If you don't understand something, do not seek help from your neighbor. I would prefer that you ask me for assistance because it is likely that others are confused too. Private discussions taking place during class are particularly distracting to me. This behavior is unacceptable. Also, you cannot up and leave all of a sudden in the middle of the class. You have to get permission from the instructor prior to the beginning of the class.
§ Attendance is very important and could make a difference in the grade at the end of the semester. Excessive absences from class or group meetings will result in dropping the student’s final grade by a letter grade.
§ Students must check the course's Announcements at least twice a week. Students are responsible for keeping current on posted announcements and assignments and must check their e-mails regularly.
Instructor’s expectations regarding student behavior/classroom decorum:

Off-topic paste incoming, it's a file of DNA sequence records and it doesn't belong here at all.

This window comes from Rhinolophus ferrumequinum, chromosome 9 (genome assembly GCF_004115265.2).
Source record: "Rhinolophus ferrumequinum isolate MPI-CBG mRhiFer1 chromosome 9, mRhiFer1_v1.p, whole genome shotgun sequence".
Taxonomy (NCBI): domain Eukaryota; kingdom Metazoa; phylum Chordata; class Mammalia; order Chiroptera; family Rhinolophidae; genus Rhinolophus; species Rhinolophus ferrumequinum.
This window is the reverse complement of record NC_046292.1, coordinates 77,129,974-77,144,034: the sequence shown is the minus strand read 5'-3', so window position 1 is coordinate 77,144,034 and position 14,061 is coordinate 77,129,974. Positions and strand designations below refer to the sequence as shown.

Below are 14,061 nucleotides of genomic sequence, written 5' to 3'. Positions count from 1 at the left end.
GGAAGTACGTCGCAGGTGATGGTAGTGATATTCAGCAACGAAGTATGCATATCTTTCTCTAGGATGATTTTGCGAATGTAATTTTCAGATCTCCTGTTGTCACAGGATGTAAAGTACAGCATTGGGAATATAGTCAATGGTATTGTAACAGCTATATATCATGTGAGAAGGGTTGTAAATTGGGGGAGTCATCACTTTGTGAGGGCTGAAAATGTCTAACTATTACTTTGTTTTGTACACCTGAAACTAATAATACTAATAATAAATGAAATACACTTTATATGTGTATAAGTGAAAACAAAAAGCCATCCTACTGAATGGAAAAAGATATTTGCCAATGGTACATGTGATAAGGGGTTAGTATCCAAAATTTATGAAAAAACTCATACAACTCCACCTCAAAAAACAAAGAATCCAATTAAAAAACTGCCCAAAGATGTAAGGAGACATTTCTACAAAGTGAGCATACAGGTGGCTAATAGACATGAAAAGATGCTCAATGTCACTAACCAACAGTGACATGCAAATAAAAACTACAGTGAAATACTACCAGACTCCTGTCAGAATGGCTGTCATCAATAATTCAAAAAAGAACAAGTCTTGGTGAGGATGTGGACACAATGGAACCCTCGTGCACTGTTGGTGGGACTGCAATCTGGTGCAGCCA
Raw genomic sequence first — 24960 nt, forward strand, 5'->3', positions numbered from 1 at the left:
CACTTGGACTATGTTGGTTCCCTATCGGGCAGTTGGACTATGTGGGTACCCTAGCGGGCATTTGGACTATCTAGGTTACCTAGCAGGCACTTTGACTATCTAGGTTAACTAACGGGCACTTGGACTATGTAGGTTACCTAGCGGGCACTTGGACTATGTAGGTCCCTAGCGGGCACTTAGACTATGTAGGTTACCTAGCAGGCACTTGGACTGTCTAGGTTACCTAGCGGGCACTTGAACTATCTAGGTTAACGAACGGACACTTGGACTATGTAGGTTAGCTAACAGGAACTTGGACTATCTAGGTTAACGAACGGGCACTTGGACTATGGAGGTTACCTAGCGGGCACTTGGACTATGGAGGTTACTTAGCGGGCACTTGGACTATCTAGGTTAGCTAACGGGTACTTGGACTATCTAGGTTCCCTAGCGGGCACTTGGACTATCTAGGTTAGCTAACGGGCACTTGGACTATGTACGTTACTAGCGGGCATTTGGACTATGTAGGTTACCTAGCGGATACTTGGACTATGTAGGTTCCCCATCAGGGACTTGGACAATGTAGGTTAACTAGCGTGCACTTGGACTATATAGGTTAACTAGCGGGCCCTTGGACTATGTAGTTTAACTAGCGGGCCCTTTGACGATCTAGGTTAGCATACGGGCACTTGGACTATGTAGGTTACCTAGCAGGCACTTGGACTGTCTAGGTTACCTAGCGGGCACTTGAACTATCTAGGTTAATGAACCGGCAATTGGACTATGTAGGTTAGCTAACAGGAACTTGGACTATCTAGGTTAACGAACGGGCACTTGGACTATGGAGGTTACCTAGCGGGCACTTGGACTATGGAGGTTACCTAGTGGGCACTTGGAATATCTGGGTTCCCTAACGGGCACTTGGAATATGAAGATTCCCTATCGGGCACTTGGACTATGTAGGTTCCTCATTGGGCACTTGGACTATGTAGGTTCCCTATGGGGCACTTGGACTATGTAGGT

“Free discussion, inquiry, and expression is encouraged in this class. Classroom behavior that interferes with either (a) the instructor’s ability to conduct the class or (b) the ability of students to benefit from the instruction is not acceptable. Examples may include routinely entering class late or departing early; use of beepers, cellular telephones, or other electronic devices; repeatedly talking in class without being recognized; talking while others are speaking; or arguing in a way that is perceived as “crossing the civility line.” In the event of a situation where a student legitimately needs to carry a beeper/cellular telephone to class, prior notice and approval of the instructor is required.” Classroom behavior which is deemed inappropriate and cannot be resolved by the student and the faculty member may be referred to the Office of Judicial Affairs for administrative or disciplinary review as per the Code of Student Conduct which may be found at http://www.selu.edu/admin/stu_affairs/handbook/